Anger and the ADA

Two courts recently evaluated whether employees who exhibit violent tendencies and have been diagnosed with specific medical conditions that affect their behavior are protected by the Americans with Disabilities Act (ADA). In both cases, the courts held that the workers weren't "qualified individuals" under the ADA because they weren't substantially limited in a major life activity. Even if the individuals met that requirement, the court found, the threat that their conditions posed to other employees barred them from suing under federal law.

Attention deficit hyperactivity disorder

Fred Calef, Jr., worked as production mechanic for Gillette. In the early 1990s, he had several incidents with co-workers that led his supervisors to issue written reports. For instance, on March 10, 1992, Calef and another employee had to be physically separated by a supervisor after they angrily exchanged insults and profanity and squirted oil on each other. Six days later, he was involved in another argument with a group leader.

On September 13, 1995, Calef threatened a 60-year-old female employee who asked him for help with a machine she was using. He allegedly pointed his finger in her face, raised his hand, made a fist, and stated, "Stop calling me or I’ll punch you in the face." Calef admitted raising his voice toward the woman and threatening to hit her.

Following that incident, Gillette issued Calef a final warning. The warning was issued "for a display of conduct that [was] detrimental to the interest of the Company." It explicitly stated that "any single infraction of [company] policy in the future will result in termination from the payroll." He was also referred to Gillette’s employee assistance program, although he chose instead to receive treatment from an outside therapist.

Shortly thereafter, Calef was diagnosed with attention deficit hyperactivity disorder (ADHD) and prescribed Ritalin. According to his doctor, the ADHD didn't cause him to become angry; rather, his condition caused him to deal with anger more impulsively. As a result, he may not respond as well as others when faced with highly stressful situations.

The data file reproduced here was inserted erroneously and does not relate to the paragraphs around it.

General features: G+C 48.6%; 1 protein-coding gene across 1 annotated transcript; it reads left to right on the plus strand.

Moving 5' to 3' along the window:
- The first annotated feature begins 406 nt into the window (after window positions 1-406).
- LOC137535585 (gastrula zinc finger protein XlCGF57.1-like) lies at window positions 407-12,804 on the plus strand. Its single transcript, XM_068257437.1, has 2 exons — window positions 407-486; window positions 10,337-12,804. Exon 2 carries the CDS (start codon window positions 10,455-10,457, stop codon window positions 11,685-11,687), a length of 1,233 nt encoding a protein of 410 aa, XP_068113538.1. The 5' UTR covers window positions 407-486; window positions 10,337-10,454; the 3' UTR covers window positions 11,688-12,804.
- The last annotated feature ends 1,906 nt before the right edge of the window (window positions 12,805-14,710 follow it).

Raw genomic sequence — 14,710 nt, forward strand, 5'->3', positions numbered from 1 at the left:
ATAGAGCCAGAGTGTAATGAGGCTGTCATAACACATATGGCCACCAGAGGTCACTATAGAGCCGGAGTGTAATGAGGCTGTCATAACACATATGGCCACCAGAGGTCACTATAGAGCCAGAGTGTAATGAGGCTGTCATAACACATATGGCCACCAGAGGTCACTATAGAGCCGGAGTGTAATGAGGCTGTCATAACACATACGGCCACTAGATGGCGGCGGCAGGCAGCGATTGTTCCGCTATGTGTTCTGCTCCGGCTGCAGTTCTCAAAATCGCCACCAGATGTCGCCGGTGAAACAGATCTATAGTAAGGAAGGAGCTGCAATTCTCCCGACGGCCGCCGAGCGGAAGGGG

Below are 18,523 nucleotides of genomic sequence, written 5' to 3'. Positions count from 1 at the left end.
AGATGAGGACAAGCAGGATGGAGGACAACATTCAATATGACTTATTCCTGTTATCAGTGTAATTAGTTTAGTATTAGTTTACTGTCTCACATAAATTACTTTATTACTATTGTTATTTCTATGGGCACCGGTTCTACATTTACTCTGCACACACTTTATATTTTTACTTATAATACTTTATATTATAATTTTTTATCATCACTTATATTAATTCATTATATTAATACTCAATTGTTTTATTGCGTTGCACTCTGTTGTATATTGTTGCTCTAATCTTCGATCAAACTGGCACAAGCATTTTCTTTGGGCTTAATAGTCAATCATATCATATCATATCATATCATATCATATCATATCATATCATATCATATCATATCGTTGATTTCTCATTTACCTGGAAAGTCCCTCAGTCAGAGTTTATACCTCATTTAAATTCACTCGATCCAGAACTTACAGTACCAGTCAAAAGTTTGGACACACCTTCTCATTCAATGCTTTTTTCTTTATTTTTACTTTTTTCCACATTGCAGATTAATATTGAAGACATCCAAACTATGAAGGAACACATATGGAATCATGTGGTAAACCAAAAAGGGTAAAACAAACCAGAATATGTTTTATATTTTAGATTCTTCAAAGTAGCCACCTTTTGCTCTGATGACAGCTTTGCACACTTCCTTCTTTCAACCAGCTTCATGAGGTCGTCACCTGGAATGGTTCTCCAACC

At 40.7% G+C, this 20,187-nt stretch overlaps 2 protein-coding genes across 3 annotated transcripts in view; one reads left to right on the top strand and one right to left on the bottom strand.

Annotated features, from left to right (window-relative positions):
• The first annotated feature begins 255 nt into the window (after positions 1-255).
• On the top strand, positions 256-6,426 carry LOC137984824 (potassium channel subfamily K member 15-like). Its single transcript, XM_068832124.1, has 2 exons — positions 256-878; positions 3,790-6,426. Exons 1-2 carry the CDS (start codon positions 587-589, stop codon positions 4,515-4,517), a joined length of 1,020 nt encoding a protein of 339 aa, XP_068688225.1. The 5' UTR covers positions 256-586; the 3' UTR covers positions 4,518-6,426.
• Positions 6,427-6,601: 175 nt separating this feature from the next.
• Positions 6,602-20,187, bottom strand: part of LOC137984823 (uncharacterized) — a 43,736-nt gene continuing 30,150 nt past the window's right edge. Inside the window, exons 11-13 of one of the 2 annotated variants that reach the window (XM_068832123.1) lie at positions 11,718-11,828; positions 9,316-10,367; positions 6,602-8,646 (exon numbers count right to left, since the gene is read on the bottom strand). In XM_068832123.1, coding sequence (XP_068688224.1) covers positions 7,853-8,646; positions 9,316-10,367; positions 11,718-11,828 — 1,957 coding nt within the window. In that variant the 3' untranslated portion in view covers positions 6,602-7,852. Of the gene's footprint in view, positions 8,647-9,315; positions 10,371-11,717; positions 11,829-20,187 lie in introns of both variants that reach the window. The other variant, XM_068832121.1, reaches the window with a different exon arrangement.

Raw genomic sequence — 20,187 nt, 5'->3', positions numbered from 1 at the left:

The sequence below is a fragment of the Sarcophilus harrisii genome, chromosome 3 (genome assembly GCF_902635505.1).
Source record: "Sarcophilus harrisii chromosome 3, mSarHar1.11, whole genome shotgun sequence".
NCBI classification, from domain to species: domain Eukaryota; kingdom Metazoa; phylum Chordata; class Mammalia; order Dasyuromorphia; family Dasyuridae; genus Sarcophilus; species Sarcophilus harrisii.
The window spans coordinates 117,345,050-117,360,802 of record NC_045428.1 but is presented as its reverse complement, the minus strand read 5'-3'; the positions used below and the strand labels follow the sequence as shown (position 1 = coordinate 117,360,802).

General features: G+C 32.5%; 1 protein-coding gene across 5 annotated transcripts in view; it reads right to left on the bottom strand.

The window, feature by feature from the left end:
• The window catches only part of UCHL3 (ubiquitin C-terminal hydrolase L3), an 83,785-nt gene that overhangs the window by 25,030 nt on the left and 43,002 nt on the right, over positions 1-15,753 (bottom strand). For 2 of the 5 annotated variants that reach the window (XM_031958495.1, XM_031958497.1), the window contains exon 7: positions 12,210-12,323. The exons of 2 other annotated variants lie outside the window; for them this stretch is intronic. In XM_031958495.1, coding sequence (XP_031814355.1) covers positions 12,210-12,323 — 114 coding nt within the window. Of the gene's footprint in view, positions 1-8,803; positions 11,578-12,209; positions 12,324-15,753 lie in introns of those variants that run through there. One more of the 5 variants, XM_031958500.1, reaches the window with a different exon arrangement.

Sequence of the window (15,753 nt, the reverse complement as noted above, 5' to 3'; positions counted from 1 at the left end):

Calef continued to work at Gillette without noticeable incident or infirmity until December 6, 1996. Following a disagreement with a supervisor, he allegedly began acting "irrational and increasingly erratic." The supervisor was very uncomfortable with that behavior and feared for his safety. Within days, the company terminated Calef’s employment.

Calef later sued, alleging that Gillette terminated his employment in violation of the ADA. The trial judge dismissed the suit, and he appealed to the First Circuit.

The federal appellate court held that Calef failed to show that he’s disabled. The ADA defines "disability" as an "impairment that substantially limits one or more of the major life activities." According to the court, Calef wasn’t substantially limited in a major life activity because the individualized analysis didn’t find that he was substantially limited in learning. Although he scored low on several neurological tests designed to evaluate his learning ability, the court found, he had received a high school general equivalency diploma, had taken other training courses after high school, and received on-the-job training through which he gained new job skills.


The court further held that Calef’s history of physical altercations with co-workers was sufficient to find that he wasn’t a qualified individual under the ADA. "Put simply, the ADA does not require that an employee whose unacceptable behavior threatens the safety of others be retained, even if the behavior stems from a mental disability," the court wrote. Thus, the trial judge’s dismissal of his ADA claim was upheld. Calef v. The Gillette Company, No. 02-1444, First U.S. Circuit Court of Appeals (March 11, 2003).

Intermittent explosive disorder

Gary Koshko was employed by General Electric Company (GE) at it Bridgeview, Illinois, facility. Beginning in 1998, he began to experience severe mood swings, which he admitted were "grossly out of proportion to any provocation or precipitating factors."